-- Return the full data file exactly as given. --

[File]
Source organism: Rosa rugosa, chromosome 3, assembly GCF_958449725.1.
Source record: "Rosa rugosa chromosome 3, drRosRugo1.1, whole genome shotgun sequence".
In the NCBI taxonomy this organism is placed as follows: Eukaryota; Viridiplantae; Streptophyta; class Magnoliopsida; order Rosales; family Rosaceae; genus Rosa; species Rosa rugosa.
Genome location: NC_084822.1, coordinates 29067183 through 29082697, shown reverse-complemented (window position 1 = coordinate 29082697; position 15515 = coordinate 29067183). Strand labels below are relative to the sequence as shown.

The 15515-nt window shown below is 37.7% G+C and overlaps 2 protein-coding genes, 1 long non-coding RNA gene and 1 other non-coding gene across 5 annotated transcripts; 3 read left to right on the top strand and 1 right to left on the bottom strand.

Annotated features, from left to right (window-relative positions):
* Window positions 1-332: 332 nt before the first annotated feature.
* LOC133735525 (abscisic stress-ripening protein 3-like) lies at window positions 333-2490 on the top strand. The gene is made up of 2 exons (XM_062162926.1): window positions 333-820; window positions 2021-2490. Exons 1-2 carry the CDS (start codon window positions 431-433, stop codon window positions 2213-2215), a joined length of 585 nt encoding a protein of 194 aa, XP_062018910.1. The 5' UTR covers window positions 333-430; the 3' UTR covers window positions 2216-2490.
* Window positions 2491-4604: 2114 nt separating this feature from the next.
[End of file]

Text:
Source organism: Rosa rugosa, chromosome 3, assembly GCF_958449725.1.
Source record: "Rosa rugosa chromosome 3, drRosRugo1.1, whole genome shotgun sequence".
In the NCBI taxonomy this organism is placed as follows: Eukaryota; Viridiplantae; Streptophyta; class Magnoliopsida; order Rosales; family Rosaceae; genus Rosa; species Rosa rugosa.
Genome location: NC_084822.1, coordinates 29067183 through 29082697, shown reverse-complemented (window position 1 = coordinate 29082697; position 15515 = coordinate 29067183). Strand labels below are relative to the sequence as shown.

The 15515-nt window shown below is 37.7% G+C and overlaps 2 protein-coding genes, 1 long non-coding RNA gene and 1 other non-coding gene across 5 annotated transcripts; 3 read left to right on the top strand and 1 right to left on the bottom strand.

Annotated features, from left to right (window-relative positions):
* Window positions 1-332: 332 nt before the first annotated feature.
* LOC133735525 (abscisic stress-ripening protein 3-like) lies at window positions 333-2490 on the top strand. The gene is made up of 2 exons (XM_062162926.1): window positions 333-820; window positions 2021-2490. Exons 1-2 carry the CDS (start codon window positions 431-433, stop codon window positions 2213-2215), a joined length of 585 nt encoding a protein of 194 aa, XP_062018910.1. The 5' UTR covers window positions 333-430; the 3' UTR covers window positions 2216-2490.
* Window positions 2491-4604: 2114 nt separating this feature from the next.